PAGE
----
Workers outside the Costa del Sol hospital on Monday. Josele-Lanza
On Monday workers at the Costa del Sol hospital in Marbella began a strike which in the end caused little impact
The first "indefinite" strike in a public hospital in Malaga province began last Monday and was called off two days later.
At a meeting early on Wednesday Costa del Sol Hospital workers agreed to bring the strike to an end due to the little impact the action had had on the running of the hospital. They have not given up, though, and voted to replace the indefinite strike with partial stoppages which they believe will have greater repercussions.
Union representatives said that the lack of effect of this week's action was due to the minimum services established and the management's decision to reschedule services in the Ophthalmology, Gynaecology and Dermatology Departments which meant that only 200 of the hospital's 1,500-strong workforce had the opportunity to join the protest.
The impact of the planned partial stoppages would be greater, however, as the minimum services the management can impose are similar to staffing numbers on a public holiday, when only the accident and emergency department, the intensive care unit and hospitalisation wards were in operation. The first of these stops will take place on Tuesday August 7th between 10 a.m. and 1 p.m. Details were due to be finalised at meetings on Thursday.
Also on Wednesday unions proposed forcing negotiations with the public agency that manages the CHARE hospitals in Benalmádena and Mijas concerning the application of the health cuts. They claim that these will affect workers' salaries at the two specialist centres by as much as 20 per cent more than the Andalusian Health Service workers due to the nature of their contracts.
Earlier this week there had been some discrepancies between unions and the Junta de Andalucía regarding the extent to which the strike action was being supported by workers. The difference of opinion, according to workers' representative Juan José Sánchez, stemmed from the fact that the Junta de Andalucía counted workers obliged to be in their departments because of minimum staffing rules as among those against the action when really they had no choice.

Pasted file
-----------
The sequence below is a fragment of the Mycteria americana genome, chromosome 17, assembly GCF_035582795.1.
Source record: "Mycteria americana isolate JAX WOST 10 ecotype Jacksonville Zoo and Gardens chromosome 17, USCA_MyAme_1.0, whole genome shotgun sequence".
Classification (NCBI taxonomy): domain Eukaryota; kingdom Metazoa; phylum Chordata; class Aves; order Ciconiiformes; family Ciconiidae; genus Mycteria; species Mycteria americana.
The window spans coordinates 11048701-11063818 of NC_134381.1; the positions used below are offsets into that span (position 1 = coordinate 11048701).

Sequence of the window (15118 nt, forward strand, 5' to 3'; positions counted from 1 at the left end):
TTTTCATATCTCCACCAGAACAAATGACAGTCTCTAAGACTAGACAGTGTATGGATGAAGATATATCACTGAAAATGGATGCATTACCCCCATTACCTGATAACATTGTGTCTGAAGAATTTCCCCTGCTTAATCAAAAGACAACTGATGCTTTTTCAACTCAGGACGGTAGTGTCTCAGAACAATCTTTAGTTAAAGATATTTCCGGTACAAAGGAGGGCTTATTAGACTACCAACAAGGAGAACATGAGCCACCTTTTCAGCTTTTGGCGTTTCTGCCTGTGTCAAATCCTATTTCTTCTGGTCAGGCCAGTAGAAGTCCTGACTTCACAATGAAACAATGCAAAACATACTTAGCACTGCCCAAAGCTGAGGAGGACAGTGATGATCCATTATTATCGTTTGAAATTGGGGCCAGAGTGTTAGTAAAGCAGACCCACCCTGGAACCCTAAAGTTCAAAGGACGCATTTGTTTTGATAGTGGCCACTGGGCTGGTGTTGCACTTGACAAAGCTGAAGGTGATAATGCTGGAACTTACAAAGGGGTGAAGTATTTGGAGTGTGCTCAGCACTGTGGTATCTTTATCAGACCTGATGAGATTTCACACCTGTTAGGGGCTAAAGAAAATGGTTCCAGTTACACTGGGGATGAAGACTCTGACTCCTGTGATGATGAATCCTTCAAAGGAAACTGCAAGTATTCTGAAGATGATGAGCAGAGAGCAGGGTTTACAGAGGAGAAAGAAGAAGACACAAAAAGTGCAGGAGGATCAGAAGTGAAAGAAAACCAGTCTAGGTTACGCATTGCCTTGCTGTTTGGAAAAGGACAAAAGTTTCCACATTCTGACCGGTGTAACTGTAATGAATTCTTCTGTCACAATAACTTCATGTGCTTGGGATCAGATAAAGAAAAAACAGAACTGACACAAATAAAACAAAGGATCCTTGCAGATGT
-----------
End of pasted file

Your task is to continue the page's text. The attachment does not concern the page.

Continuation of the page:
At the Costa del Sol no operations had been scheduled for Monday or Tuesday, so while only the emergency theatre was operating, the lack of activity in the others affected no one.
Staff at the Mijas and Benalmádena centres agreed with Sánchez. The reason, they say, that it appeared that they were not supporting the strike, was the very high minimum levels of staff required, levels that were set by the Junta itself. According to furious union leaders, this was a thoroughly unjust move, meaning that only 10 per cent of the centres' staff were able to take part in the action.
There were, however longer waits in the Costa del Sol's outpatients' department and an increase in appointment changes. Leovigildo Rey, who accompanied his wife to the hospital last Monday, said, "If we normally have to wait, then today we'll have to wait even more". He'd been waiting for two hours and didn't hold out much hope of being seen soon. Nor did patient José García, who had his arm in plaster and wasn't even sure if he'd be attended to at all.
On Monday the outpatients' department was running with 50 per cent of its usual staff although, in line with strike rules, it still guaranteed its full attention to serious cases and those that couldn't be cancelled. Medical tests were also being affected by the strike.
However the majority of services offered at the hospital were still available. These included the emergency, intensive care and kidney dialysis departments.
Ana Fernández, who took her daughter to the emergency department on Monday for a problem with her knee, said she wouldn't have been aware of the strike at all if it were not for the posters everywhere announcing it. "We were very well looked after and didn't have to wait long at all", she said.
Protests in Malaga
In Malaga, meanwhile, staff at the city's Carlos Haya hospital took part in another short protest against cuts on Monday. Up to 500 workers blocked off the road in front of the hospital, shouting slogans and waving banners. Various union sources say that more similar activities are planned throughout the summer.
Family doctors in the city have complained that the authority's decision to close health centres in the afternoons during the summer was overloading morning services. Staff have warned that this could affect the quality of attention provided.